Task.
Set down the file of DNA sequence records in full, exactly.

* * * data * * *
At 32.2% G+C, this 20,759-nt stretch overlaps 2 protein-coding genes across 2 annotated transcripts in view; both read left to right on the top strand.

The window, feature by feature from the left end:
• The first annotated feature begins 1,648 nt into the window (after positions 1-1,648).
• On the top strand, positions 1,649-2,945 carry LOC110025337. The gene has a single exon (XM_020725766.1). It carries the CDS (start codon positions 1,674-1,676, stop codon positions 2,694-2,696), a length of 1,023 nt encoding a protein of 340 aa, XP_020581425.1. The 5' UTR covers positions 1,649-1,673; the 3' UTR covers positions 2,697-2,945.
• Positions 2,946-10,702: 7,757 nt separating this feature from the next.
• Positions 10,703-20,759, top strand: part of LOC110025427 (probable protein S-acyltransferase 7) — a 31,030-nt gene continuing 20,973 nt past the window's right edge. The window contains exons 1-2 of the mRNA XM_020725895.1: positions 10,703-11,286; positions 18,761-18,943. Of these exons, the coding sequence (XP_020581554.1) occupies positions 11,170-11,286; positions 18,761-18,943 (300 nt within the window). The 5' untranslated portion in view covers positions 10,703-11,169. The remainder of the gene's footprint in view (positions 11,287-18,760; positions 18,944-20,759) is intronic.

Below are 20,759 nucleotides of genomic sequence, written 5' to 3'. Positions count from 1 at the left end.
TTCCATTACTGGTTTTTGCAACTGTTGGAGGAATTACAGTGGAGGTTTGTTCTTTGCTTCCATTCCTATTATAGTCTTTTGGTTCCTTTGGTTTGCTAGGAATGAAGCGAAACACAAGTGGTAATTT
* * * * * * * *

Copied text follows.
At 32.2% G+C, this 20,759-nt stretch overlaps 2 protein-coding genes across 2 annotated transcripts in view; both read left to right on the top strand.

The window, feature by feature from the left end:
• The first annotated feature begins 1,648 nt into the window (after positions 1-1,648).
• On the top strand, positions 1,649-2,945 carry LOC110025337. The gene has a single exon (XM_020725766.1). It carries the CDS (start codon positions 1,674-1,676, stop codon positions 2,694-2,696), a length of 1,023 nt encoding a protein of 340 aa, XP_020581425.1. The 5' UTR covers positions 1,649-1,673; the 3' UTR covers positions 2,697-2,945.
• Positions 2,946-10,702: 7,757 nt separating this feature from the next.
• Positions 10,703-20,759, top strand: part of LOC110025427 (probable protein S-acyltransferase 7) — a 31,030-nt gene continuing 20,973 nt past the window's right edge. The window contains exons 1-2 of the mRNA XM_020725895.1: positions 10,703-11,286; positions 18,761-18,943. Of these exons, the coding sequence (XP_020581554.1) occupies positions 11,170-11,286; positions 18,761-18,943 (300 nt within the window). The 5' untranslated portion in view covers positions 10,703-11,169. The remainder of the gene's footprint in view (positions 11,287-18,760; positions 18,944-20,759) is intronic.

Below are 20,759 nucleotides of genomic sequence, written 5' to 3'. Positions count from 1 at the left end.
TTCCATTACTGGTTTTTGCAACTGTTGGAGGAATTACAGTGGAGGTTTGTTCTTTGCTTCCATTCCTATTATAGTCTTTTGGTTCCTTTGGTTTGCTAGGAATGAAGCGAAACACAAGTGGTAATTT